"One billion people in the world suffer from daily hunger." Most of us don't even have a reference point for that level of desperation. I don't believe I have ever gone hungry for lack of available food. I am overwhelmed many days by the imbalances of our world.
The statement came from an excellent article I read yesterday at allAfrica.com, an electronic distributor of African news and information. The article was authored by Raymond Offenheiser, President of Oxfam America. His words reinforce the approach that we are taking through Fish for Hope: equipping rural farmers in food production. Offenheiser states that "we must invest in farmers today.... International donors must recognize that solutions are often local, and the payoffs to investing in locally-owned solutions can be great."
Aquaculture is one of those solutions. Fish for Hope is the funnel through which Canadian donor funds can be channelled for this purpose. These funds will go directly to demonstration farms and rural families, providing the method and the means for fish production.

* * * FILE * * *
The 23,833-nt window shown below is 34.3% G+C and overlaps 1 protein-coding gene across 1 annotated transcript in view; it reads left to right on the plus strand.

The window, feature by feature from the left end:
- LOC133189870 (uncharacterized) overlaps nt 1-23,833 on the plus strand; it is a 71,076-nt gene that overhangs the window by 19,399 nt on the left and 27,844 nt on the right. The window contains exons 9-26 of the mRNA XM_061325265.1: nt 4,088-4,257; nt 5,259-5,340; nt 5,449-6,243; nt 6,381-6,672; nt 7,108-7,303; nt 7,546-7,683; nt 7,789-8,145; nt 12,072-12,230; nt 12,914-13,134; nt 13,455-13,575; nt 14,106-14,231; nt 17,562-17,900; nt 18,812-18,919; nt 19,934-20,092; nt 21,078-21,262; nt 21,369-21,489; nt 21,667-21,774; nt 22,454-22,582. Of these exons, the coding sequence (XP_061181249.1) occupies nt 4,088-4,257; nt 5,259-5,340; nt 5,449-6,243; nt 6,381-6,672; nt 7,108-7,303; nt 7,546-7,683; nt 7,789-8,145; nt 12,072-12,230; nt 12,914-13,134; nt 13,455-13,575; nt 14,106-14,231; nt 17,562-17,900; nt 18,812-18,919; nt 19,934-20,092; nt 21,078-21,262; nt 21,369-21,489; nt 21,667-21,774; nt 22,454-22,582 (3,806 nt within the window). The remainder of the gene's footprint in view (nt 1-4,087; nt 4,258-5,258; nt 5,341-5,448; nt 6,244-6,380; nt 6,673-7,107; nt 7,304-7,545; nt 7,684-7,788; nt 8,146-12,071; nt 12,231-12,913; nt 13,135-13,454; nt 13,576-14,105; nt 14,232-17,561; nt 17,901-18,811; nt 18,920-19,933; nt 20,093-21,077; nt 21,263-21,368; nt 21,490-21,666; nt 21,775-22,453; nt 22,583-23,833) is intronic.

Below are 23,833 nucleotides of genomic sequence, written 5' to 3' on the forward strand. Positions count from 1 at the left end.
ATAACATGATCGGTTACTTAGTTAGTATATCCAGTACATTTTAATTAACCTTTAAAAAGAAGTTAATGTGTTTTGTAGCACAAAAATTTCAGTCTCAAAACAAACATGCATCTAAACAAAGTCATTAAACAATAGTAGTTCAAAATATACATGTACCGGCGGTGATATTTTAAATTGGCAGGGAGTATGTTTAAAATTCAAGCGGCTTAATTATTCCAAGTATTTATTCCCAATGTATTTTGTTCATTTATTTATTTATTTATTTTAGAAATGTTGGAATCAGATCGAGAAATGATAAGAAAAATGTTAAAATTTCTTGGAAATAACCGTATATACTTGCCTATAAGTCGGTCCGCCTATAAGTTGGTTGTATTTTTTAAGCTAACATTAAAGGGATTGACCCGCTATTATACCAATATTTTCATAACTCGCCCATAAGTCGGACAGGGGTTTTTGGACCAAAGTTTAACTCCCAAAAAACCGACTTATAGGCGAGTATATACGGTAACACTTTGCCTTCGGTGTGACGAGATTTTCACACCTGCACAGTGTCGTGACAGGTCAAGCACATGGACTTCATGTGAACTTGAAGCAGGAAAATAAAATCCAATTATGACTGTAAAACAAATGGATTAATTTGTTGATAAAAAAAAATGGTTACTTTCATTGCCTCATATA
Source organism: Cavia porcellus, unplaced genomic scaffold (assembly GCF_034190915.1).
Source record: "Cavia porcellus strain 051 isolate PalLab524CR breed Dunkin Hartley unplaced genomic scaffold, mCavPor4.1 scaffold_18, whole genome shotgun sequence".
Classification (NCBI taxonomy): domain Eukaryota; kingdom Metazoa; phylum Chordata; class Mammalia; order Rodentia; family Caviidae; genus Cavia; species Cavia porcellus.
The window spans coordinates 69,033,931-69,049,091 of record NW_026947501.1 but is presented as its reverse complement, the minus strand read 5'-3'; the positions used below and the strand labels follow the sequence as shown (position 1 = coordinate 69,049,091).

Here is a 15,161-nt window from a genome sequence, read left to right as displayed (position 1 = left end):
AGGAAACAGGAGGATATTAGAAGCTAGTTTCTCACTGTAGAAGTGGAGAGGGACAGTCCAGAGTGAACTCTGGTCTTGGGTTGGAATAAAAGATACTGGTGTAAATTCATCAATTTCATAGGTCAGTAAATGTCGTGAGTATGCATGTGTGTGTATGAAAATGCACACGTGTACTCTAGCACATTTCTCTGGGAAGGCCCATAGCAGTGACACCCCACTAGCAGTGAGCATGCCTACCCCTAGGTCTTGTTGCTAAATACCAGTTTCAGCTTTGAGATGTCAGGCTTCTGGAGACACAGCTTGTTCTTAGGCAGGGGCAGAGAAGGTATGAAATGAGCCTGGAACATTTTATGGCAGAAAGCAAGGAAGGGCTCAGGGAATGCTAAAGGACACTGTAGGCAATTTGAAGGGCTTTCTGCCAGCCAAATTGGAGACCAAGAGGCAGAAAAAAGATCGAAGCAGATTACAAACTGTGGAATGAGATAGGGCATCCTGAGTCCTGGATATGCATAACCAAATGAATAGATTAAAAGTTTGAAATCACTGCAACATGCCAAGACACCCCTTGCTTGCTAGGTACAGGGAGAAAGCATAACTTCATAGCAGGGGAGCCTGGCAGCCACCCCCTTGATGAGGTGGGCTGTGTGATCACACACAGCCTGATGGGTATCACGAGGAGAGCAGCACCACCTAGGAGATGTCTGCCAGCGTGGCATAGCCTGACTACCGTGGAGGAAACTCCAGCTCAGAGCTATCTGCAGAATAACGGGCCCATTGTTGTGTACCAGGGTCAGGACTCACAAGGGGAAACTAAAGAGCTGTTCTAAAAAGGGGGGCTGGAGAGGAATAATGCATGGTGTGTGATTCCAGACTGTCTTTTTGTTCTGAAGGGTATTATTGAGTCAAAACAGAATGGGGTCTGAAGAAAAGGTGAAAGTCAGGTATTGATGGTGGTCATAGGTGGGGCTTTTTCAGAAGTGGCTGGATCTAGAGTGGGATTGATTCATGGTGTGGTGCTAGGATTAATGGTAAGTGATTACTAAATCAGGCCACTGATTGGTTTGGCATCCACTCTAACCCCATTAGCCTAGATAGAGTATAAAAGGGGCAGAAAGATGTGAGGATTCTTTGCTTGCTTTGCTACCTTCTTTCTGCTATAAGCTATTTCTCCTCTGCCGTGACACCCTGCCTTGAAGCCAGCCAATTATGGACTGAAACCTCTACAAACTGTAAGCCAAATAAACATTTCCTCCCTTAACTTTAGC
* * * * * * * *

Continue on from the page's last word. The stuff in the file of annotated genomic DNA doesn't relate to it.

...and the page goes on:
The link to the article follows. I encourage you to read it--it's not long:
We have been promoting the Xai-Xai pond project to the congregation of our local church, Wood's Harbour Wesleyan. A coin drive is under way to raise enough money to purchase the fish for two of the six ponds. Each pond will hold around 600 fish at a cost of $0.50/fish. So far, the Sunday School has raised enough to purchase fish for more than one pond.
Identifying a specific item for which to raise and give funds is a great way to generate group interest and know that your donation is being used in a tangible way. We also need to purchase tools (shovels, wheelbarrows) and liners ($2,000 each) for construction of the ponds. The ponds will be dug manually. How about sponsoring one local (Mozambican) worker for the whole project? A donation of $90-100 will pay a worker for the duration of the digging, providing this individual with vital household income.
We are nearly half-way to our goal.